Who founded the Song Dynasty

The Song dynasty was the second great “medieval” period of China. But unlike the Tang, it coexisted uneasily with powerful rivals to the north. These rivals were the Khitan Tartars of Manchuria and Mongolia, kept at bay only through costly bribes, and the Jurchen people of Central Asia, who were intent on conquering China but could not be influenced by payoffs.

who started the song dynasty?

when did the song dynasty start and Who created the Song Dynasty?The Song dynasty was, founded by the Later Zhou general Zhao Kuangyin (927-976 CE) who was endorsed as emperor by the army in 960 CE. His reign title would be Taizu (‘Grand Progenitor’).

How did the Song dynasty start?

The Song dynasty was founded by a general named Zhao Kuangyin. Legend has it that his troops no longer wanted to serve the current emperor and begged Zhao to wear the yellow robe. After refusing three times eventually he took the robe and became Emperor Taizu, establishing the Song dynasty.

Emperor Taizu reunited much of China under his rule. However, he also appointed scholars to lead his army. This weakened his army and eventually caused the fall of the Northern Song to the Jin peoples.

What did zhao kuangyin do?

Zhao Kuangyin

The task of unification had not been easy, and in parts of China revolts of local autonomists further complicated it. Yet the Song founder had also turned his mind to ways of avoiding the dangers that had been fatal to the Tang and to encourage the success of his dynasty. The Taizu emperor’s policies no doubt owed much to his personality, a striking combination of qualities that inspired in his generation and later a multitude of anecdotes about him. Though some of these may include fictional elements, they convey the impression he made on his countrymen. A highly skilled archer and horseman in his youth, Zhao survived daredevil equestrian exploits unscathed. As emperor he said that destiny had given him the throne and would determine his life or death; man could not deflect it. Despite remonstrances of his advisers, he persisted in going about incognito to observe conditions among the people. He rejected indignantly the gift of a sword stick for protection in emergency. His tastes were simple; when shown the inlaid urinals captured from the former Sichuan princeling, he had them destroyed. He visited his ministers informally and frankly admitted to them his chagrin over his own errors. In his last year he declined the title of unifier and pacifier that was offered him.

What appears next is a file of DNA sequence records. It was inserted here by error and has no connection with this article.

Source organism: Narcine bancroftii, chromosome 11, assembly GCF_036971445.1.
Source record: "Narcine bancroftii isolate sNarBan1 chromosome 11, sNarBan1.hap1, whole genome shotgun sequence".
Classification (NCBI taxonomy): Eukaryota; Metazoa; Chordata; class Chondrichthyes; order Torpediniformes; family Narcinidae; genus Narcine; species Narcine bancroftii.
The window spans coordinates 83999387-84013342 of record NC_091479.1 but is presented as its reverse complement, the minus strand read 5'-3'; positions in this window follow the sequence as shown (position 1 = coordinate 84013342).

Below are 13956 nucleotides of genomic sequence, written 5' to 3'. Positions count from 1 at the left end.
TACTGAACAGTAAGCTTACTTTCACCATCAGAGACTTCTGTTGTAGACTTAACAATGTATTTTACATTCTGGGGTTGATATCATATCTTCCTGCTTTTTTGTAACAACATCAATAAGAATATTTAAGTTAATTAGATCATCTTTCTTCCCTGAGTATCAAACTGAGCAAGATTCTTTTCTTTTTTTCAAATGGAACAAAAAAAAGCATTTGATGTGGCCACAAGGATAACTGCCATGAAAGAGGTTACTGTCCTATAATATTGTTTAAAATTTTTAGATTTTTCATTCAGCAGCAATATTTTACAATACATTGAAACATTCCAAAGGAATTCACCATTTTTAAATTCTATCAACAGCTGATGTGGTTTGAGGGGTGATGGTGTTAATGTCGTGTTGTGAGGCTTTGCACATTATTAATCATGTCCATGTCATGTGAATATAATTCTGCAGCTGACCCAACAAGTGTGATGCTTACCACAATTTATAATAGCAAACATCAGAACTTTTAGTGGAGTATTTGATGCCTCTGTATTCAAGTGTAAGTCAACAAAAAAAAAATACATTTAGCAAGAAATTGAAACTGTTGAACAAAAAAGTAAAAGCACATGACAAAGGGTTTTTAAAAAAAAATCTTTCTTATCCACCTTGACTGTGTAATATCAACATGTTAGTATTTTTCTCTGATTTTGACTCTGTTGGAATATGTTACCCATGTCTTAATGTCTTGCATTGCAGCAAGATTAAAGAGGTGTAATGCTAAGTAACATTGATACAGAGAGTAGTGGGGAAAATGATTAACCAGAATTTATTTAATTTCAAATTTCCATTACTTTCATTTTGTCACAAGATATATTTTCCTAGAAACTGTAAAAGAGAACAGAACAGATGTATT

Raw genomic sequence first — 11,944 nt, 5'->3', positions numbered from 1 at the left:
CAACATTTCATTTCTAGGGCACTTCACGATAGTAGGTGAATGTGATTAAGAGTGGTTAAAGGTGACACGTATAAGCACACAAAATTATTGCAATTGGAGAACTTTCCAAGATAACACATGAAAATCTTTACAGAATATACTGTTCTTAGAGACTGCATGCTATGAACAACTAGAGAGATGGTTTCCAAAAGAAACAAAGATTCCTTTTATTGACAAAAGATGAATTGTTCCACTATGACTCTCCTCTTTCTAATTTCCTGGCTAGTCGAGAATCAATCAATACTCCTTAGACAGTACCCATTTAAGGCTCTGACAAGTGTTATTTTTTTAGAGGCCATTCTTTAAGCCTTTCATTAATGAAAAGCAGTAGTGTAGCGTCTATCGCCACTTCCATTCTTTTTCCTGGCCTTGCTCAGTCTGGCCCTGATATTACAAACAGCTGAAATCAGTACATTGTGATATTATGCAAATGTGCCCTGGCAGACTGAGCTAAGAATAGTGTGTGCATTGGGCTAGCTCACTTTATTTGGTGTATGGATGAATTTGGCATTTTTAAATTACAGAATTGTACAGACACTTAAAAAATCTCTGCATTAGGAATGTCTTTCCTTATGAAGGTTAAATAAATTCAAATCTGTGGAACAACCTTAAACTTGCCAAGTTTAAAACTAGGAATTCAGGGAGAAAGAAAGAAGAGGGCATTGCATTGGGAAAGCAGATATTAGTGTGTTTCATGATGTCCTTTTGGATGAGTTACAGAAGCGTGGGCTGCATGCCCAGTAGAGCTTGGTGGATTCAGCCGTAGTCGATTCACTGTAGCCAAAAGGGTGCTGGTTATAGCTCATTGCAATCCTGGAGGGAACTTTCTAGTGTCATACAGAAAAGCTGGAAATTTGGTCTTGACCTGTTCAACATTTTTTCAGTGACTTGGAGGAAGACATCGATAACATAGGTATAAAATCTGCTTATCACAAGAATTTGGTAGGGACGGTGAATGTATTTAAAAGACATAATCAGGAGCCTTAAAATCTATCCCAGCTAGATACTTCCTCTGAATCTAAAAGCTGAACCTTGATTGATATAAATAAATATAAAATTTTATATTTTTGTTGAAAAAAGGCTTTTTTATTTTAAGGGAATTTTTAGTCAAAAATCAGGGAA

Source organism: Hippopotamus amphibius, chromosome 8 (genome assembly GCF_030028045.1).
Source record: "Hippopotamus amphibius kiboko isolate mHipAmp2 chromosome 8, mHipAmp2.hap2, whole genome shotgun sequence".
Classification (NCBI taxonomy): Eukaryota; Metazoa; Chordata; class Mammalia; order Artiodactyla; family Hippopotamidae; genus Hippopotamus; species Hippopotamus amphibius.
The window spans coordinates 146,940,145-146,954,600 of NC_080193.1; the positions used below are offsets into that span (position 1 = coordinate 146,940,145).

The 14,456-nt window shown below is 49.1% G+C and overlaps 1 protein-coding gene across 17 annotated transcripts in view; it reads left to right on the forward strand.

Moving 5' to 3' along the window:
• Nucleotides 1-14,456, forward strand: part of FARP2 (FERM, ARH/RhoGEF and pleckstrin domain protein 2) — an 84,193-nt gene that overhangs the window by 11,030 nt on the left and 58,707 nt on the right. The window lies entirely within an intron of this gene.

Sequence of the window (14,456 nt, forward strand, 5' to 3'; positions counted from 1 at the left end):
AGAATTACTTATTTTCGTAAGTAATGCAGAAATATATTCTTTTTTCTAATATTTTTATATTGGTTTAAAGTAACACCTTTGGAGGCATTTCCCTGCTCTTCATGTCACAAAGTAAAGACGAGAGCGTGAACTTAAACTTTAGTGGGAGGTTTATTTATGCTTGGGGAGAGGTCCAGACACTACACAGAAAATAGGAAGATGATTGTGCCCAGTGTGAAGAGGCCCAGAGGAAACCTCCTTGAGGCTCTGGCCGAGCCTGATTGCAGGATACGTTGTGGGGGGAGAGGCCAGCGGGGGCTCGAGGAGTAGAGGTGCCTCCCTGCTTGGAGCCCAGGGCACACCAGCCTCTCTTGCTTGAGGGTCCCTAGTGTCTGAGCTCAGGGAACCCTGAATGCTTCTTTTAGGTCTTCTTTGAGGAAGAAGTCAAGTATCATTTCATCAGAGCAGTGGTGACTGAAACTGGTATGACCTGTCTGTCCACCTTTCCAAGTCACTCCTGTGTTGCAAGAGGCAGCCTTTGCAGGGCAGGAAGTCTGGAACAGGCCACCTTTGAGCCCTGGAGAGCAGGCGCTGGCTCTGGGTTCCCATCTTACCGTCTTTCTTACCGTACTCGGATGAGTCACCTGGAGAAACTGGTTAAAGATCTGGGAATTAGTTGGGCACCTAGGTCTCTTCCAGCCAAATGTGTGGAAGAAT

The Taizu emperor was strict in holding his officials to account in important matters; his councillors held him in awe. On the other hand, he accepted minor faults or impertinences with a laugh. He was slow to entertain suspicion. He sometimes acted impetuously, and some have suggested, on rather limited evidence, that he indulged in wine to excess. On occasion, when severely provoked by a presumptuous official or subject, he was given to outbursts of violent rage. At such times, however, his temper cooled quickly, and he then softened penalties he had given in anger and even compensated the unfortunate culprit for abuses suffered.